Squash, Pomegranate and Pinenut Kibbeh

Do you want to know how to start a fight in the Middle-East? No, not that. You ask delegates from each country a simple question - "Who invented kibbeh?". Actually you can replace kibbeh with hummus, tabbouleh, falafel...And you'll still get the same reaction. Aside from portraying Middle-Easterns as short tempered gourmands, my aim was to highlight that Kibbeh is a pan-Arabian dish. With Levantine roots.

Being the national dish of Lebanon one shouldn't really mess with Kibbeh (short-tempered Arabs). So I didn't! My love for kibbeh is fierce and passionate. I have spent many a candelit night with a plate of kibbeh extolling the unmatched beauty of minced meat and bulghur wheat - a combination made in...Yeah, you get it. But one thing I knew was that merely saying you like kibbeh was like saying you like cheese - Which kibbeh? How was it cooked? What does it come with?

Pumpkin kibbeh is a classic Lebanese dish usually eaten in the areas around Mount Lebanon and I've tweaked my mums classic recipe for you lovely people. Hope you enjoy it.

Outer Shell
350g boiled and puréed squash (or pumpkin)
275g bulghur wheat
1-2 teaspoons of cumin seeds crushed
1 tablespoon of plain white flour
salt and pepper to taste

250g boiled and puréed squash (or pumpkin)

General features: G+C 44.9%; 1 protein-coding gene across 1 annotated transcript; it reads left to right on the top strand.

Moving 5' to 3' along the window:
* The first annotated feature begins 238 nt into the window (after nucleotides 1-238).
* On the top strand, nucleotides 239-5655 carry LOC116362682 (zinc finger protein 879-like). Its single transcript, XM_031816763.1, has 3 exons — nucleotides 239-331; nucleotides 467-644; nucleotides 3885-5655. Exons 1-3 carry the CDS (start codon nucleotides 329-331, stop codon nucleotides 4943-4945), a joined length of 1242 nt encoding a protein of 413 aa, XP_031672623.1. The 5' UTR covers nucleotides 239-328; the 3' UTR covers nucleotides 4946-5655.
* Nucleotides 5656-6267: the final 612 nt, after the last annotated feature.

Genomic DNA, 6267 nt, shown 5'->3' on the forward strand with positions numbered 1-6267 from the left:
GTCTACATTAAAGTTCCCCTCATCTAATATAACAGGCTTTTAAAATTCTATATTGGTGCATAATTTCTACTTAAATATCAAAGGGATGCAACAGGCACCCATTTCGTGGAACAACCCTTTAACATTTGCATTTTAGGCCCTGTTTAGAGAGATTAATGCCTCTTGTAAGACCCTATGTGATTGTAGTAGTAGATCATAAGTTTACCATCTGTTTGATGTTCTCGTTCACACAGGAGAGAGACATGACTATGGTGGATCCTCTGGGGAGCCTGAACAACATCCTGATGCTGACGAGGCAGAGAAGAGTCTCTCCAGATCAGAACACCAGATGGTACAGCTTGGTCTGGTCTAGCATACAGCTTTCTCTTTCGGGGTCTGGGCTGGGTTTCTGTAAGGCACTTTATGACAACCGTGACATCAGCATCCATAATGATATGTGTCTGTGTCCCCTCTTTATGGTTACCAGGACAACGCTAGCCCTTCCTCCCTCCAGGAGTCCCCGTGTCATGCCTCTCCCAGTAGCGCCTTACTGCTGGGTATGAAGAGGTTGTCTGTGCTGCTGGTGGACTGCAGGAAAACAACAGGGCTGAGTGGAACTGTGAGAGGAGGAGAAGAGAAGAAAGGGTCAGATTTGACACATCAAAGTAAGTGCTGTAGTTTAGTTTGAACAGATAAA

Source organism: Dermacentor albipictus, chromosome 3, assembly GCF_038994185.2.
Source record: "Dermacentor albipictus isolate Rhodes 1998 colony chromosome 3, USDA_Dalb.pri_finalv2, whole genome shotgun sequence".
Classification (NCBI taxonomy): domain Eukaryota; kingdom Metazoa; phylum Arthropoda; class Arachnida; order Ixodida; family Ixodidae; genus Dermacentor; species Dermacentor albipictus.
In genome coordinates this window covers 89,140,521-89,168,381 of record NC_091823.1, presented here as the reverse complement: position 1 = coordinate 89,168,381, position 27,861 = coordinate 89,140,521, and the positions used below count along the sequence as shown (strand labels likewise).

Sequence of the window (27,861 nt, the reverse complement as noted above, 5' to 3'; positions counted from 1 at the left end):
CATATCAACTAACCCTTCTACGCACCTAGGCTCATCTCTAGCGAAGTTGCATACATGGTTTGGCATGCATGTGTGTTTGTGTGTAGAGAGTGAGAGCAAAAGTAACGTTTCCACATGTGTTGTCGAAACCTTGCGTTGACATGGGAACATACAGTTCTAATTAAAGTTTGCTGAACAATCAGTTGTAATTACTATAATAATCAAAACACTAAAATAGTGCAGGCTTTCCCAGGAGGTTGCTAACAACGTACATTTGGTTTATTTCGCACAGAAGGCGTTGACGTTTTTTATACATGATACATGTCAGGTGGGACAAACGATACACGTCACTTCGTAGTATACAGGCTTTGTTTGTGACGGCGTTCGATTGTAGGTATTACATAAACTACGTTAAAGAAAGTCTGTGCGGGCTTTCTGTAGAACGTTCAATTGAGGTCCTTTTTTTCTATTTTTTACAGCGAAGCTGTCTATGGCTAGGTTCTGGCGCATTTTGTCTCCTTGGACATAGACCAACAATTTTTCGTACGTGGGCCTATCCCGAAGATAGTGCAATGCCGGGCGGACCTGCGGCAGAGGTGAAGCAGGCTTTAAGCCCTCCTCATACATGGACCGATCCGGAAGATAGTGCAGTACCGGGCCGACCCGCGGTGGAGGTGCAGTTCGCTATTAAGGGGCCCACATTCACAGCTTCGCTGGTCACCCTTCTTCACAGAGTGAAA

a handful of toasted pinenuts
1 large onion diced
1 1/2 tablespoons of dried mint
2-3 tablespoons of pomegranate syrup
1 tablespoon of dried raisins
1/2 teaspoon baharat*
a splash of olive oil
salt and pepper

*Baharat is a mixture of allspice, black peppercorns, cardamom seeds, cassia bark, cloves, coriander seeds, cumin seeds and nutmeg.

Peel and cut squash into small chunks. Boil until tender then either purée or...squash, ahem, the squash. Soak the bulghur wheat in hot water for twenty or so minutes (until all the water has evaporated). Mix 350g of the puréed squash with the soaked bulghur wheat and the crushed cumin seeds. Add a splash of oil and the flour. Add the seasoning and leave at room temperature until the filling is completed.

Gently fry a diced onion until transluscent and remove to a bowl. In the same pan toast some pinenuts and remove to the same bowl. Add the rest of the ingredients for the filling into the bowl and mix. Taste and add more baharat, pomegranate or seasoning if it needs it.

Fill a bowl with cold water and lightly grease a baking tray. Now it's the fun part - moulding the kibbeh! This is going to be hard to explain so bare with me! You need to roll the outer shell in one hand until a small stubby cylinder is formed. You then prick down through the top into the middle of the cylinder until you have a hole through the top (but not all the way through) the cylinder. Spoon in some of the filling into the gap and gently form the cylinder shape into a torpedo by moulding the outer shell gently to encompass the filling and cover the hole. Squash kibbeh is notorious for being hard to shape so take your time and keep dipping your hands in water!

Place the torpedos (how cool does that sound?) onto the baking tray. You can now either bake or fry the kibbeh but I elected to bake. I sprayed some olive oil on to the kibbeh and let them bake in a preheated oven at 200 degrees for 10-15 minutes. How many pieces of kibbeh this recipe makes depends on how big your torpedos are (I managed to get 20). To accompany the kibbeh I mixed bio yoghurt with dried minute and topped it with pomegranate syrup. Lemon also brightens up some of the flavour. I've got a few more updated Lebanese recipes to upload soon but I also welcome any suggestions! Let me know!


Post a Comment